Association between duration of hyperglycaemia and adverse outcomes
Ten studies that examined the association between duration of hyperglycaemia and the adverse outcomes reported a significant association.14 40 41 47 54 56 58 60 67 70 Of them, four studies reported a significant association between duration of hyperglycaemia and ROP,40 41 54 70 of which the association remained significant on multivariate analysis in two studies.40 54 One study reported a significant association between duration of hyperglycaemia and severe IVH on both univariate and multivariate analysis.14 Two studies reported that infants with >5 days of hyperglycaemia were significantly lighter, shorter and had smaller occipital-frontal head circumference at 4 months and 24 months corrected age.58 60 These findings remained significant after correcting for nutritional and illness factors.60 Two studies reported that prolonged duration of hyperglycaemia was associated with poorer cognition, language and motor performance at 1–2.5 years and the association remained significant in multivariate analysis.47 56 We could not pool the aforementioned information in an exclusive meta-analysis since the outcomes of interest were heterogenous.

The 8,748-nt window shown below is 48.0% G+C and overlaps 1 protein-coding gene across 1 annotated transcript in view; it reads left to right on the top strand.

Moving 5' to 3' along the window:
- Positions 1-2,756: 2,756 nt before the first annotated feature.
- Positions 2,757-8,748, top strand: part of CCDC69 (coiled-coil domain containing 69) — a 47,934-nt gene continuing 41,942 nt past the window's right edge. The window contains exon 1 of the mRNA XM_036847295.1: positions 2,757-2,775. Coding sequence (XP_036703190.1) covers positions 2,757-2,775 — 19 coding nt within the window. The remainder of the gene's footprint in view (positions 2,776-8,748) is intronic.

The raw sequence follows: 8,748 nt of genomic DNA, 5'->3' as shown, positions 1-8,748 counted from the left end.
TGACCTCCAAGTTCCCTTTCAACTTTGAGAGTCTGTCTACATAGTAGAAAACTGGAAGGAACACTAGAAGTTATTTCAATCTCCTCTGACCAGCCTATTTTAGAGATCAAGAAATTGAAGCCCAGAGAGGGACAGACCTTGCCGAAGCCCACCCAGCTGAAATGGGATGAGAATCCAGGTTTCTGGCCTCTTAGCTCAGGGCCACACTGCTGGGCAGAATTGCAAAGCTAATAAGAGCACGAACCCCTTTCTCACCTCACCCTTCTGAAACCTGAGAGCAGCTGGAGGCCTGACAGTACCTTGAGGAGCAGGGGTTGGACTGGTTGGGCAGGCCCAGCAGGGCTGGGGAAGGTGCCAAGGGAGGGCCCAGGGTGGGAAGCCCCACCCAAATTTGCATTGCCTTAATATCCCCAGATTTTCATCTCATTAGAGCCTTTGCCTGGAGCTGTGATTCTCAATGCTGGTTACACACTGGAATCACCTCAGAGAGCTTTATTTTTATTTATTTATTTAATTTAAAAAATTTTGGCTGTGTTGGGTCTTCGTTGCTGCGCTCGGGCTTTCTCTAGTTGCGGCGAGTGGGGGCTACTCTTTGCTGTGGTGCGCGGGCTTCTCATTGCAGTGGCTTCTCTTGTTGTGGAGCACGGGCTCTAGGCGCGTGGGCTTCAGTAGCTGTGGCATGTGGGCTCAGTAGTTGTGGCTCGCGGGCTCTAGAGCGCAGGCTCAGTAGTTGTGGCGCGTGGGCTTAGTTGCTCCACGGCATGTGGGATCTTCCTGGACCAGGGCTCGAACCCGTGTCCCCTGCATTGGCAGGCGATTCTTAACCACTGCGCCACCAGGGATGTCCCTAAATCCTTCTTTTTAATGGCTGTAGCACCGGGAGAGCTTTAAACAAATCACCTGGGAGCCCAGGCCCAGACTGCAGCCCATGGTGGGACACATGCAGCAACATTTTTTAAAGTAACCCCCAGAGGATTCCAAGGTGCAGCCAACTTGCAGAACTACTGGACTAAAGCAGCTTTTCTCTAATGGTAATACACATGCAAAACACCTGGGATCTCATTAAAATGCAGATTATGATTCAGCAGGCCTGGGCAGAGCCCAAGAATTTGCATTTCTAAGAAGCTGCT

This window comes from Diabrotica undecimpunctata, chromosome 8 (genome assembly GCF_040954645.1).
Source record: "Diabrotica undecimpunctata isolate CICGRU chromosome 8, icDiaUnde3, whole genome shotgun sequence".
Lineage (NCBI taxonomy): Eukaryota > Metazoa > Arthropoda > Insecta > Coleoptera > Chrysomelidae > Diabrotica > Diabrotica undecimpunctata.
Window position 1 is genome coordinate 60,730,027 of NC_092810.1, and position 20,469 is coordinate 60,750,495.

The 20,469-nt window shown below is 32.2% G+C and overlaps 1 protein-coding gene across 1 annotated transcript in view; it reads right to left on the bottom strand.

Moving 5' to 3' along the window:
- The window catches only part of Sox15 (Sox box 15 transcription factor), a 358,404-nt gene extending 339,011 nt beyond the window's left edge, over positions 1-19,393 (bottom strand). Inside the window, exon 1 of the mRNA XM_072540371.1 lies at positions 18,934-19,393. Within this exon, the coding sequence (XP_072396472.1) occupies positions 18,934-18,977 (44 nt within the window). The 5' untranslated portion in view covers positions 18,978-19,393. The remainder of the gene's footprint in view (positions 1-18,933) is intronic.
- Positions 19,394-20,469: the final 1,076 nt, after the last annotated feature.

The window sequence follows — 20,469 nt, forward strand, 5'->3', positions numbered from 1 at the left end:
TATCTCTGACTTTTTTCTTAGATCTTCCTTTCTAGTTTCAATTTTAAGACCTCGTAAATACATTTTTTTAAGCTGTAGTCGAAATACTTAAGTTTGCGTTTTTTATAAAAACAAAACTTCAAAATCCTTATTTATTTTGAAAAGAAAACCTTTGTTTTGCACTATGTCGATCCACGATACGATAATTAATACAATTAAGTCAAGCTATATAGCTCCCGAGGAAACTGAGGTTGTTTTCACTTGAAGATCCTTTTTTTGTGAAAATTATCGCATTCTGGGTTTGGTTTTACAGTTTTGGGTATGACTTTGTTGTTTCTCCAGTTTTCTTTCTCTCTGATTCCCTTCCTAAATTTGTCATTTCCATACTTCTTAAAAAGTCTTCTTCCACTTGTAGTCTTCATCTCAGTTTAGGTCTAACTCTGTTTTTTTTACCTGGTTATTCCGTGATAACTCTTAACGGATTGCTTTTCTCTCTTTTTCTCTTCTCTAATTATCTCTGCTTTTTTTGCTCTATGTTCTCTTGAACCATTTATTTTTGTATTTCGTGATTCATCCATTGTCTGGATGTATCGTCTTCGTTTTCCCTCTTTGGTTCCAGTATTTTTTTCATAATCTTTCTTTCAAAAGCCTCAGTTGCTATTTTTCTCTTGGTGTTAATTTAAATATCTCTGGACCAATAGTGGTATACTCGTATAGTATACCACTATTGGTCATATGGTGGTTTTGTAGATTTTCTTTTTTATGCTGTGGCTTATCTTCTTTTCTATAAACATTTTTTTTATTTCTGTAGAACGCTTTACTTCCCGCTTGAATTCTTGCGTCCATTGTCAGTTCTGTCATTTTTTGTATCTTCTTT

Results of the sensitivity analysis were similar to the primary analysis (online supplemental etable 2).
The meta-regression analysis found that blood glucose levels ≥10 mmol/L were associated with higher odds of mortality compared with <10 mmol/L (regression coefficient 1.0563 (95% CI 0.2193 to 1.8933), p=0.013) (online supplemental efigure 12). On the other hand, there was no association between blood glucose level and the odds of any-grade IVH (regression coefficient −0.2460 (95% CI −1.3729 to 1.3237), p=0.971) (online supplemental efigure 13). Meta-regression could not be done for the remaining outcomes since there were <10 studies.